There was I worrying about the corporate entertainment implications when all along Claire is a wise and prescient leader. Let's add a couple more 'not quite rights' and she can make good on her promise.
Back to Freedom of Information. I asked (inter alia) for "1. Details of the scores in the scoring matrix for the
preferred bidder and the runner up" . Haringey replied "We think that to disclose the bidders
scores and the preferred bidder’s financial offer to the Council would prejudice the commercial interests of bidders, particularly as a contract has not yet been awarded."
Now for the financial offer, I can agree. Indeed, I was careful to exclude the financial offer from my question. But the scores? These are just numbers someone (Haringey, specifically) has made up. There is no absolute standard for percentages. There is no universal percentational constant which guarantees that percentage points will move towards each other at a rate proportional to the product of their masses. There is no definition which gives that the temperature of a quorum of highly paid consultants will increase by one degree centigrade for every percentage point awarded; no arc on the surface of the earth subtended by an angle of one degree at the centre which is exactly one percentage point long. So how can these numbers , not provided by the competing bidders, simply made up by Haringey, have any bearing on their commercial interests? You might ask why I am interested in such works of fiction. Precisely because what they do give an insight into Haringey's thought process. But they won't tell us. That does not feel right. I have asked Haringey to conduct a review into the way this answer was arrived at.
And what about the key distinguishing features between the winning bid. The winner, it said in the cabinet papers, had a better guarantee, a less risky planning approach, and a better financial offer. I asked (inter alia)
"What are the terms of the guarantee under the preferred bid to ensure that the Arts Centre remains viable?"
Haringey answered "The preferred bidder will be guaranteeing public access and public use to the building. Public access and public use will be secured through the legal agreements. The details of these legal documents are not yet available." But, but, splutter, when the cabinet papers were written they knew enough to know that this guarantee was better than the others. Now, they know nothing. How can that be right? I have asked Haringey to conduct a review into the way this answer was arrived at.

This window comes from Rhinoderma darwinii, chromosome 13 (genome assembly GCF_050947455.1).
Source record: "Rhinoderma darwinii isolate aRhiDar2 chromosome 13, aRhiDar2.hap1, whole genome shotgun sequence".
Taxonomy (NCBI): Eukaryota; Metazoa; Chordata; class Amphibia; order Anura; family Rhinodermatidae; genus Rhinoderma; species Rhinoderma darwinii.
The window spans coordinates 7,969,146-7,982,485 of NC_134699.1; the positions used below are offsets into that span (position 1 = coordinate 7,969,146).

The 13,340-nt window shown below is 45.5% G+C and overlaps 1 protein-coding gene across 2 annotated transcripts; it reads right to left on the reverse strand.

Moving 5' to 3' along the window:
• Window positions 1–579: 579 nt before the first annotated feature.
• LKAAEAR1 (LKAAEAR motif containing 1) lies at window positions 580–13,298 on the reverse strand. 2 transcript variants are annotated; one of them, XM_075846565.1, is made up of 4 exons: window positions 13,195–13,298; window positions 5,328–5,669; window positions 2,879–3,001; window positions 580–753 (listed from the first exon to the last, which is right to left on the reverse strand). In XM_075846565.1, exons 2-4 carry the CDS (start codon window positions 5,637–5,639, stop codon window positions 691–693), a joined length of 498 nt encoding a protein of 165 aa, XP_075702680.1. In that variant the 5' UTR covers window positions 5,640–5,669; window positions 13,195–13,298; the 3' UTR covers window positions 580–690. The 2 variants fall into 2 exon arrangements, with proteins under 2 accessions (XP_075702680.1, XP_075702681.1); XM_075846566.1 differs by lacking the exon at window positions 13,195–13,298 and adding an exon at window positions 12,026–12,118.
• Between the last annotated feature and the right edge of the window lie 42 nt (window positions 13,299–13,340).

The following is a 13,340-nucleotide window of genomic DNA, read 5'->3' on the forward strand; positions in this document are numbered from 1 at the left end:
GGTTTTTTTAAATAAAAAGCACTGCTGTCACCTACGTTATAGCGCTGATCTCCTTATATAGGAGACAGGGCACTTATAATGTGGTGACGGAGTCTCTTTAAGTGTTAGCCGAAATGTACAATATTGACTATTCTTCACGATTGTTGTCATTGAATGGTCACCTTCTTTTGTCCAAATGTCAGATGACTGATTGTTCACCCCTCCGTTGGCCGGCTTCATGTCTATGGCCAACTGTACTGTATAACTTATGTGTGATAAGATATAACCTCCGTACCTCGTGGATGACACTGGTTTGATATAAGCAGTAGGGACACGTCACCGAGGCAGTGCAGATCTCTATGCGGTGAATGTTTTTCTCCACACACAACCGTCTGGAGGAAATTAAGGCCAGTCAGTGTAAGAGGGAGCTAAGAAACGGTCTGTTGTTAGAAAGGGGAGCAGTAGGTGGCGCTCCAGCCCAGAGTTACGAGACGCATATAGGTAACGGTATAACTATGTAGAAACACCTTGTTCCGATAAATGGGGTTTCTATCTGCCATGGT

I also asked "Please provide the formal advice which sets out how a change of use from the currently implemented planning consent on the site to hotel, can be achieved without a full planning application" Haringey replied "Until a full package of design work is provided, it cannot be determined what the planning route will be." But, but, splutter, when the cabinet papers were written they knew enough to know that the hotel could be snuck through on a section 73 (minor amendment) basis. Now, they know nothing. How can that be right? I have asked Haringey to conduct a review into the way this answer was arrived at.
THOSE declared multiple lunches—with Terrapin and three Cabinet Members, both here in London and Cannes (MIPIM)—do not look and feel right. The circumstances of which we know, leave themselves open – in the time-honoured journalist's phrase – to misinterpretation.
Of course, the lunches and dinners won't have involved legal minutiae and they may not have involved Principals. However, in 2008, Martin Walklate noted something broadly parallel in respect to his investigation of the Development of the Licence for Alexandra Palace: Negotiation [of the Licence to Firoka] in the absence of any agreed framework or written evidence places those involved in difficulty of being able to justify decisions or defend accusations of impropriety.
(The Walklate Report, para.85)
There has to come a point when simply declaring hundreds of pounds worth of slap-up-meals is not good enough and the question arises of trust.
Because although the tabs for these fine meals were picked up by Terrapin Communications Limited, this cost is likely to have been passed on to a client or clients. That is the business of PR companies. And property companies are the business of Terrapin.